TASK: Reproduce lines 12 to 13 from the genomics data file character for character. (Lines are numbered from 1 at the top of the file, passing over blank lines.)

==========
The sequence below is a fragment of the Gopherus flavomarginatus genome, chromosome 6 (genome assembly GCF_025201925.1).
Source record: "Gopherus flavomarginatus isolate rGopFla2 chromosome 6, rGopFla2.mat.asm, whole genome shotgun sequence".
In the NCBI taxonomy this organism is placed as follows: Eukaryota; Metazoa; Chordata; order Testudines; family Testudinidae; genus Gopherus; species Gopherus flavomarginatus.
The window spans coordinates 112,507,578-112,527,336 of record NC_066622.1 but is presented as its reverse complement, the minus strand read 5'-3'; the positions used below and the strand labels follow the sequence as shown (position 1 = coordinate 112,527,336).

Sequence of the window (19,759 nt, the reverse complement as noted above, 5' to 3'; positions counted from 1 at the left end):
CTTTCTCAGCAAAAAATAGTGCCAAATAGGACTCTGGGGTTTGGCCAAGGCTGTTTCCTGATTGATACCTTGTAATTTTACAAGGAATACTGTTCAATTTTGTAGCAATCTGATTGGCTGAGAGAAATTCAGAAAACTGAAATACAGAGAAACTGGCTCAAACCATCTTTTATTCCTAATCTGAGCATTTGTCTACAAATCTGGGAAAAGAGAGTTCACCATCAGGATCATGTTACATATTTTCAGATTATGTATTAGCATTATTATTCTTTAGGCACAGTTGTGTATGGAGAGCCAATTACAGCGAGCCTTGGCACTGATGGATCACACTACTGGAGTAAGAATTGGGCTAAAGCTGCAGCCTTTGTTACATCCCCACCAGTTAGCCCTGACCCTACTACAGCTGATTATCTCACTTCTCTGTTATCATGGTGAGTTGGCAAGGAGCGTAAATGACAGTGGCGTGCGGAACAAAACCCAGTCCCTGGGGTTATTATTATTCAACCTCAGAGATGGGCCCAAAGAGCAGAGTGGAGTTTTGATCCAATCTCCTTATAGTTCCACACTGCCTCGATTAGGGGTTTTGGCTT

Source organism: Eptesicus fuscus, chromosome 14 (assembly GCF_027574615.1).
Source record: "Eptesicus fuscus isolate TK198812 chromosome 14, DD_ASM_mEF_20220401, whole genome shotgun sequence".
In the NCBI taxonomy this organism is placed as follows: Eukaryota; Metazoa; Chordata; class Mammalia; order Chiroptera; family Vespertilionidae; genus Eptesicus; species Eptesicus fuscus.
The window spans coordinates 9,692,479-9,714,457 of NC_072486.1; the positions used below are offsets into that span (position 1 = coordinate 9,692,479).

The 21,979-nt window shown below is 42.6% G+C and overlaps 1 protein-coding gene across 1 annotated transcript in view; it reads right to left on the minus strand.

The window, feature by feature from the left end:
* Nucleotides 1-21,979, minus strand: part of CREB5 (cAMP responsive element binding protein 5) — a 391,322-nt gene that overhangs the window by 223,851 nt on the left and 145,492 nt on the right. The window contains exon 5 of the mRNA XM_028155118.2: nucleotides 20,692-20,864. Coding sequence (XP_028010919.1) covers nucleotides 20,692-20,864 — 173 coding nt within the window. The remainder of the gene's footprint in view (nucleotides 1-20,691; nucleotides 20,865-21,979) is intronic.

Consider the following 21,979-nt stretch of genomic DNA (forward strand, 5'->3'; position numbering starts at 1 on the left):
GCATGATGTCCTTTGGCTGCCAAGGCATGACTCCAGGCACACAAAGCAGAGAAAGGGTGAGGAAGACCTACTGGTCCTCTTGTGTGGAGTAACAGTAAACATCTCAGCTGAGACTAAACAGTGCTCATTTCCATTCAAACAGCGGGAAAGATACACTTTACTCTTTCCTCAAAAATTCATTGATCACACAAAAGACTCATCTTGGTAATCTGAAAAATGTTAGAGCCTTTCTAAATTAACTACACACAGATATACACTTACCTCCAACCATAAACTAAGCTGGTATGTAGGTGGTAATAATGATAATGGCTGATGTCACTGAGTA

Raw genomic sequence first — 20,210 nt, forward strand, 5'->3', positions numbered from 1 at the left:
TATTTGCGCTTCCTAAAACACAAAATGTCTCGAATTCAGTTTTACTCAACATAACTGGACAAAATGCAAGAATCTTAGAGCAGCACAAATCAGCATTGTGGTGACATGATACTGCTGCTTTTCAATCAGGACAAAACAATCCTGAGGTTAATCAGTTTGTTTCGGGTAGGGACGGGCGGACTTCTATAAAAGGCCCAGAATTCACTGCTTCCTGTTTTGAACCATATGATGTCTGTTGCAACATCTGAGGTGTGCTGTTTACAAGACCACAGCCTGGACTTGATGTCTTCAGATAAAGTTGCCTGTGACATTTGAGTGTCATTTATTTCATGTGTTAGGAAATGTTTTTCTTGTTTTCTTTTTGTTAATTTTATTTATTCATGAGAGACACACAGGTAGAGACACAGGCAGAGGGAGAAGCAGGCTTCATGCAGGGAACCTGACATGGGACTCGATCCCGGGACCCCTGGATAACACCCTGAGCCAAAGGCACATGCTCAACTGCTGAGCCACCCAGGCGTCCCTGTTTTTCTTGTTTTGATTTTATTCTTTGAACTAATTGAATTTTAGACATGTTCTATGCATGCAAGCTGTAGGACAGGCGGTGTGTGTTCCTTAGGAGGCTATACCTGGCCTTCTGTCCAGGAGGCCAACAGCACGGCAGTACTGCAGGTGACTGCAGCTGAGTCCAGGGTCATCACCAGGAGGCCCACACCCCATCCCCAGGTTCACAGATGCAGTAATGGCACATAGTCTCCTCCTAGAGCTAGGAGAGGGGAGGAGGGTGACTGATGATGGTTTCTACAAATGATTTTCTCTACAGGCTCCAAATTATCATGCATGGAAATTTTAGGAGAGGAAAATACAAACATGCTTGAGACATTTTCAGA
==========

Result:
The window, feature by feature from the left end:
* Nucleotides 1-21,979, minus strand: part of CREB5 (cAMP responsive element binding protein 5) — a 391,322-nt gene that overhangs the window by 223,851 nt on the left and 145,492 nt on the right. The window contains exon 5 of the mRNA XM_028155118.2: nucleotides 20,692-20,864. Coding sequence (XP_028010919.1) covers nucleotides 20,692-20,864 — 173 coding nt within the window. The remainder of the gene's footprint in view (nucleotides 1-20,691; nucleotides 20,865-21,979) is intronic.